Although these positions are for ecologists, we think this cluster hire would be of interest to the readers of evoldir. Cluster Hire in Geographic Ecology: three positions at the rank of Assistant, Associate, or Full Professor http://GE.ou.edu The Department of Biology at the University of Oklahoma invites applications for three tenured/tenure-track faculty positions at any rank, beginning in fall 2015. We are searching for creative, collaborative thinkers who use integrative approaches to address fundamental ecological questions at regional to global scales. Our ultimate goal is to enhance our expertise in geographical and aquatic ecology toward predicting ecological and evolutionary responses to global change. The search is open to theoretical, lab, and field biologists working on any taxa. In this cluster hire, we seek: * A Geographical Ecologist who studies phenomena at multiple spatial scales toward understanding large-scale patterns and processes. Innovators in biogeography, macroecology, bioinformatics, and global ecology are especially encouraged to apply. * An Aquatic Ecologist who studies freshwater ecosystems toward predicting the role of changing water supplies on ecosystem services. Innovators in biogeochemistry, ecological networks, ecological genomics, river-reservoir systems and land-water interactions are especially encouraged to apply. * A Physiological Ecologist who studies the origin and maintenance of ecological traits and their ultimate role in the dynamics of population and ecosystem responses to a changing environment. Innovators studying traits involved in metabolic, stoichiometric, thermal and water-related variation and adaptation are especially encouraged to apply. We are especially interested in candidates who use or combine some of the following three approaches in their work. The first is development and/or testing of models and theory that connect phenomena at scales from local to global. The second is an integrative use of data-from gene frequencies to biogeochemistry, species distributions to climate past and future, functional traits to landscapes-to advance theory and identify novel patterns and processes. The third is a desire to apply this research to ameliorating outstanding ecological problems, including climate change, biodiversity loss, dwindling water supplies, and the degradation of ecosystem services. The University of Oklahoma is committed to building an international center of excellence exploring the geographical ecology of our evolving biosphere. Successful candidates will join colleagues across campus, including cluster hires in the EPSCoR initiative Adapting socio-ecological systems to increased climate variability. Our shared goal is to build theoretical and empirical bridges across the sciences, to predict the interplay between biotic and climatic changes, and to better steward our natural resources and services. Join us. How to Apply Successful candidates will have a Ph.D. degree and a record of outstanding achievement as evidenced by publications. Preferred candidates will have a promising (assistant) or externally funded (associate/full) research program and the ability to lead interdisciplinary, multi-investigator projects across a range of geographic scales. Each individual will be expected to provide excellent training for graduate students and postdocs, and contribute to undergraduate and graduate teaching (one course per semester) in the department. Applicants should submit a cover letter, complete curriculum vitae, research and teaching statements, and selected reprints/preprints as PDF files to Chair, Geographical Ecology Search Committee, at email@example.com. Applicants should also arrange to have three signed letters of reference sent to firstname.lastname@example.org or Department of Biology, 730 Van Vleet Oval, University of Oklahoma, Norman, OK 73019, USA. Applicants at the rank of Associate Professor or Professor may submit names and contact information for three references in lieu of letters. Visit us at http://bit.ly/1sVS5Ut. Screening of candidates will begin 3 December 2014 and will continue until the positions are filled. The University of Oklahoma is an Affirmative Action/Equal Opportunity employer and encourages diversity in the workplace. Protected veterans and individuals with disabilities are encouraged to apply. Rosemary Knapp Professor and Director of Graduate Studies Department of Biology 730 Van Vleet Oval University of Oklahoma Norman, OK 73019 “Knapp, Rosemary” via Gmail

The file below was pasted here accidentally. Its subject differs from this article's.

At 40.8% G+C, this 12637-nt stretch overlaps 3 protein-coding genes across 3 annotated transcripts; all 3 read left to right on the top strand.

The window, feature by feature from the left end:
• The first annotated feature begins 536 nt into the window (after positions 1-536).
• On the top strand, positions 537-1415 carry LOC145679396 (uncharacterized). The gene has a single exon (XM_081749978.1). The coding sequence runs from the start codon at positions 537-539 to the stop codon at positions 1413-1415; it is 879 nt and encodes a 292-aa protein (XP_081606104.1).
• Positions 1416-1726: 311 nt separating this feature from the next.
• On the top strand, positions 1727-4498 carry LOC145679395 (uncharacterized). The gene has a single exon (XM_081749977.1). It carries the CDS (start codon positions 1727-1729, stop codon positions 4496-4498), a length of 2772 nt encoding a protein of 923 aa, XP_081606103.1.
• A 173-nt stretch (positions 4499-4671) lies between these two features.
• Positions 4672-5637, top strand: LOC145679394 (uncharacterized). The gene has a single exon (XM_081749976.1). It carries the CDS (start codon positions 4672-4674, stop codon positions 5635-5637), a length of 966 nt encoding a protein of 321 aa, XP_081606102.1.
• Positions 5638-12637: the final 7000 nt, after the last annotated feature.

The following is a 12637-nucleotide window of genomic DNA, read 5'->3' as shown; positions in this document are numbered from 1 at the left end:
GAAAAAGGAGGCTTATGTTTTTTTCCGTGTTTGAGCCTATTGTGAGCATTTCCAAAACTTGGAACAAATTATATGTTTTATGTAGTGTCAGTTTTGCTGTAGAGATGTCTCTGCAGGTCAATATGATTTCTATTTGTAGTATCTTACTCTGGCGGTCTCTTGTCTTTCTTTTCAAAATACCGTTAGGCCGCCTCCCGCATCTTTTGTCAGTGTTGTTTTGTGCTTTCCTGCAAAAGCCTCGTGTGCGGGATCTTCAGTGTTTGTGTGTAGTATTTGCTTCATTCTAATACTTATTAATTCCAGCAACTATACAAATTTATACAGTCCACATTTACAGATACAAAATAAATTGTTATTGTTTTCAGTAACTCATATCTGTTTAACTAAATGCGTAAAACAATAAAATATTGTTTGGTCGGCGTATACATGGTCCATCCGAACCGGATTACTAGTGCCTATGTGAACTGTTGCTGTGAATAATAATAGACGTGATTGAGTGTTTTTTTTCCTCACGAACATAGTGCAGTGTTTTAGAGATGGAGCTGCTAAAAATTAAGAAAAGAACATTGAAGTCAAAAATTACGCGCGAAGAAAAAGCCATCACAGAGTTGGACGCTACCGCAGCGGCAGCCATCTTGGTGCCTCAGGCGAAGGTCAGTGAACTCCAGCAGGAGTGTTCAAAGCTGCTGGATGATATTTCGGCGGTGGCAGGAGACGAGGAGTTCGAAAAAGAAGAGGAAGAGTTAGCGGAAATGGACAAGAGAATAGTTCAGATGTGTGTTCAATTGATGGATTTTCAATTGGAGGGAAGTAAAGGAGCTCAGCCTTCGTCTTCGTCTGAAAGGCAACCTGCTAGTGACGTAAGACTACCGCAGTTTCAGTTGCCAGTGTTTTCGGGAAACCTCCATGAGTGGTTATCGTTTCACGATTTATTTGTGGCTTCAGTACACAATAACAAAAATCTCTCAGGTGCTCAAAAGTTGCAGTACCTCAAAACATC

October 26, 2014